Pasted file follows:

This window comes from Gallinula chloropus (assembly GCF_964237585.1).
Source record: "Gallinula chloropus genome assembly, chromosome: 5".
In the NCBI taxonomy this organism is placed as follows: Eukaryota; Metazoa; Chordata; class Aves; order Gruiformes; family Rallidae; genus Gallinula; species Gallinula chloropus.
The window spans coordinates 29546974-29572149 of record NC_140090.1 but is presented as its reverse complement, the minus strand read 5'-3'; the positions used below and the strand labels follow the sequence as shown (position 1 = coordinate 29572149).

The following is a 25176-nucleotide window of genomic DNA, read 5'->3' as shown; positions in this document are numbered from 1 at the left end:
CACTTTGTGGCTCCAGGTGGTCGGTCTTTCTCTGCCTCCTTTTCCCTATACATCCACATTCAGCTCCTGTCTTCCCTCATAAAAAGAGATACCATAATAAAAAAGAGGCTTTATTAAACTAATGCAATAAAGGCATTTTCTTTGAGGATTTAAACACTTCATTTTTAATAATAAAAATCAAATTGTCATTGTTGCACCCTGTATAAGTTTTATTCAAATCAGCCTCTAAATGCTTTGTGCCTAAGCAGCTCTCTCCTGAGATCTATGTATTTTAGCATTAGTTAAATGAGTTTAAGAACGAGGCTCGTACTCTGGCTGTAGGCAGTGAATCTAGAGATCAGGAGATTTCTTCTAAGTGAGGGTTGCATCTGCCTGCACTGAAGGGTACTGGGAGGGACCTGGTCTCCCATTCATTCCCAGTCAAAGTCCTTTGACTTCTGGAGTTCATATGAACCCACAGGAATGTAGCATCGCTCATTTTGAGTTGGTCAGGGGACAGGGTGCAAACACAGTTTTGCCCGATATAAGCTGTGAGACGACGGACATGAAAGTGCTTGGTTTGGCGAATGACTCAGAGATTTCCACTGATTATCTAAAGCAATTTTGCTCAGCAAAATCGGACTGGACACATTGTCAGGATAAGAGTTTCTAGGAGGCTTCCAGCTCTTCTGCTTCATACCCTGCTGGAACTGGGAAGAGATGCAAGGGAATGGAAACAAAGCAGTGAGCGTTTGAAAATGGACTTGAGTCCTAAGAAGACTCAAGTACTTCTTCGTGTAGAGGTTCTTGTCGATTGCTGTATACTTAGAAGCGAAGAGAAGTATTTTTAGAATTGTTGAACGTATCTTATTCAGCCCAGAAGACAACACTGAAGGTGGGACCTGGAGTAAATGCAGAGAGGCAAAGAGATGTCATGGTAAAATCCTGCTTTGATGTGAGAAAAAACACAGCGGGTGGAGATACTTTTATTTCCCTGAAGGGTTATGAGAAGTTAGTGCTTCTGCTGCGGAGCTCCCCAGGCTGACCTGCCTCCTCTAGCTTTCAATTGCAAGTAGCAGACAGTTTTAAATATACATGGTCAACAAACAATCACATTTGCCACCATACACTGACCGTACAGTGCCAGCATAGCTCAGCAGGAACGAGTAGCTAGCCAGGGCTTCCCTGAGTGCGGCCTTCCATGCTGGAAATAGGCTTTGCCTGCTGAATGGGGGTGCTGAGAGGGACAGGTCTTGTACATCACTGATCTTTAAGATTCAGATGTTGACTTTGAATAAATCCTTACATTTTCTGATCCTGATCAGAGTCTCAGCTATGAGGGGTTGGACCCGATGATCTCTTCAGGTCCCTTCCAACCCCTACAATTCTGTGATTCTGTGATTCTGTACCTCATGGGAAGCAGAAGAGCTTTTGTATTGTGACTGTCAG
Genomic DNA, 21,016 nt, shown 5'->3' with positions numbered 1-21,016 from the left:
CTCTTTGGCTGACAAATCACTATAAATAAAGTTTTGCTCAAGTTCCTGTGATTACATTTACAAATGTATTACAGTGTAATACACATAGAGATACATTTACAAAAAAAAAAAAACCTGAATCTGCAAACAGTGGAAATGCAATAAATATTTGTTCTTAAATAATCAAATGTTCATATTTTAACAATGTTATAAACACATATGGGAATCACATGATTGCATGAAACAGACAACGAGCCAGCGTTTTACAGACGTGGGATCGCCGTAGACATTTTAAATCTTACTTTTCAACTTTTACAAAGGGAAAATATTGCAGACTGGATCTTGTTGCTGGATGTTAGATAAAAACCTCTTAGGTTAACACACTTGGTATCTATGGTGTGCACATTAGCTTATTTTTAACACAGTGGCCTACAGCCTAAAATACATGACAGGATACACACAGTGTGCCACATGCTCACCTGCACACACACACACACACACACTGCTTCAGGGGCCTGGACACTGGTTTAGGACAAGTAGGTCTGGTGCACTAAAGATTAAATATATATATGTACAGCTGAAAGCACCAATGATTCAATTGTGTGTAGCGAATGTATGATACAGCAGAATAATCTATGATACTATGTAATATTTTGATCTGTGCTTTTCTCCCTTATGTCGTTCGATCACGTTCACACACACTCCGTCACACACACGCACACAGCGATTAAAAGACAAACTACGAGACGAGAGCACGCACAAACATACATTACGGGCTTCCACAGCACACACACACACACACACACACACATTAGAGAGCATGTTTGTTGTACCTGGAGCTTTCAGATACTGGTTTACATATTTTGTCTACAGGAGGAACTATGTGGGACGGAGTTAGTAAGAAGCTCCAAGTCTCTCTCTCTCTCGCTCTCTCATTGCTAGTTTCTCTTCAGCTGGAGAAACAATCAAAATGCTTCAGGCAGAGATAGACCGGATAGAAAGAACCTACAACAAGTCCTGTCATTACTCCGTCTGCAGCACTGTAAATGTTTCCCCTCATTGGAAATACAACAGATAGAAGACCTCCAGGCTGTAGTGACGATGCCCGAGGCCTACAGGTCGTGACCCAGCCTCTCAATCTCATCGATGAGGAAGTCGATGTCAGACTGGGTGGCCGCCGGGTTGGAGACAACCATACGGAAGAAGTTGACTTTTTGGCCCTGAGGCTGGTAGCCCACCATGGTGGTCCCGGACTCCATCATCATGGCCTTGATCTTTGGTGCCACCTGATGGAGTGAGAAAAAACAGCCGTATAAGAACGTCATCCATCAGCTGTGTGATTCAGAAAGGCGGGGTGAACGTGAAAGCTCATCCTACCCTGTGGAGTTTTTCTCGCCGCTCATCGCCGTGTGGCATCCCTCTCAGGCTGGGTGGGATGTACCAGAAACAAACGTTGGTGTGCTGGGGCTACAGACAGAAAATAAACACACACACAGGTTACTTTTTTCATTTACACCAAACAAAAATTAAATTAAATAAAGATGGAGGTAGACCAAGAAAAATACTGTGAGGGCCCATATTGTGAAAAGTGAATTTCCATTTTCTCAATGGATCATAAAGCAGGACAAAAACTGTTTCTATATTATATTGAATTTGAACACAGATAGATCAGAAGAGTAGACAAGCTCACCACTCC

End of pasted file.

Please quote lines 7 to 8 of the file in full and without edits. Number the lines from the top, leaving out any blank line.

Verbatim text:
Genomic DNA, 21,016 nt, shown 5'->3' with positions numbered 1-21,016 from the left:
CTCTTTGGCTGACAAATCACTATAAATAAAGTTTTGCTCAAGTTCCTGTGATTACATTTACAAATGTATTACAGTGTAATACACATAGAGATACATTTACAAAAAAAAAAAAACCTGAATCTGCAAACAGTGGAAATGCAATAAATATTTGTTCTTAAATAATCAAATGTTCATATTTTAACAATGTTATAAACACATATGGGAATCACATGATTGCATGAAACAGACAACGAGCCAGCGTTTTACAGACGTGGGATCGCCGTAGACATTTTAAATCTTACTTTTCAACTTTTACAAAGGGAAAATATTGCAGACTGGATCTTGTTGCTGGATGTTAGATAAAAACCTCTTAGGTTAACACACTTGGTATCTATGGTGTGCACATTAGCTTATTTTTAACACAGTGGCCTACAGCCTAAAATACATGACAGGATACACACAGTGTGCCACATGCTCACCTGCACACACACACACACACACACTGCTTCAGGGGCCTGGACACTGGTTTAGGACAAGTAGGTCTGGTGCACTAAAGATTAAATATATATATGTACAGCTGAAAGCACCAATGATTCAATTGTGTGTAGCGAATGTATGATACAGCAGAATAATCTATGATACTATGTAATATTTTGATCTGTGCTTTTCTCCCTTATGTCGTTCGATCACGTTCACACACACTCCGTCACACACACGCACACAGCGATTAAAAGACAAACTACGAGACGAGAGCACGCACAAACATACATTACGGGCTTCCACAGCACACACACACACACACACACACACATTAGAGAGCATGTTTGTTGTACCTGGAGCTTTCAGATACTGGTTTACATATTTTGTCTACAGGAGGAACTATGTGGGACGGAGTTAGTAAGAAGCTCCAAGTCTCTCTCTCTCTCGCTCTCTCATTGCTAGTTTCTCTTCAGCTGGAGAAACAATCAAAATGCTTCAGGCAGAGATAGACCGGATAGAAAGAACCTACAACAAGTCCTGTCATTACTCCGTCTGCAGCACTGTAAATGTTTCCCCTCATTGGAAATACAACAGATAGAAGACCTCCAGGCTGTAGTGACGATGCCCGAGGCCTACAGGTCGTGACCCAGCCTCTCAATCTCATCGATGAGGAAGTCGATGTCAGACTGGGTGGCCGCCGGGTTGGAGACAACCATACGGAAGAAGTTGACTTTTTGGCCCTGAGGCTGGTAGCCCACCATGGTGGTCCCGGACTCCATCATCATGGCCTTGATCTTTGGTGCCACCTGATGGAGTGAGAAAAAACAGCCGTATAAGAACGTCATCCATCAGCTGTGTGATTCAGAAAGGCGGGGTGAACGTGAAAGCTCATCCTACCCTGTGGAGTTTTTCTCGCCGCTCATCGCCGTGTGGCATCCCTCTCAGGCTGGGTGGGATGTACCAGAAACAAACGTTGGTGTGCTGGGGCTACAGACAGAAAATAAACACACACACAGGTTACTTTTTTCATTTACACCAAACAAAAATTAAATTAAATAAAGATGGAGGTAGACCAAGAAAAATACTGTGAGGGCCCATATTGTGAAAAGTGAATTTCCATTTTCTCAATGGATCATAAAGCAGGACAAAAACTGTTTCTATATTATATTGAATTTGAACACAGATAGATCAGAAGAGTAGACAAGCTCACCACTCC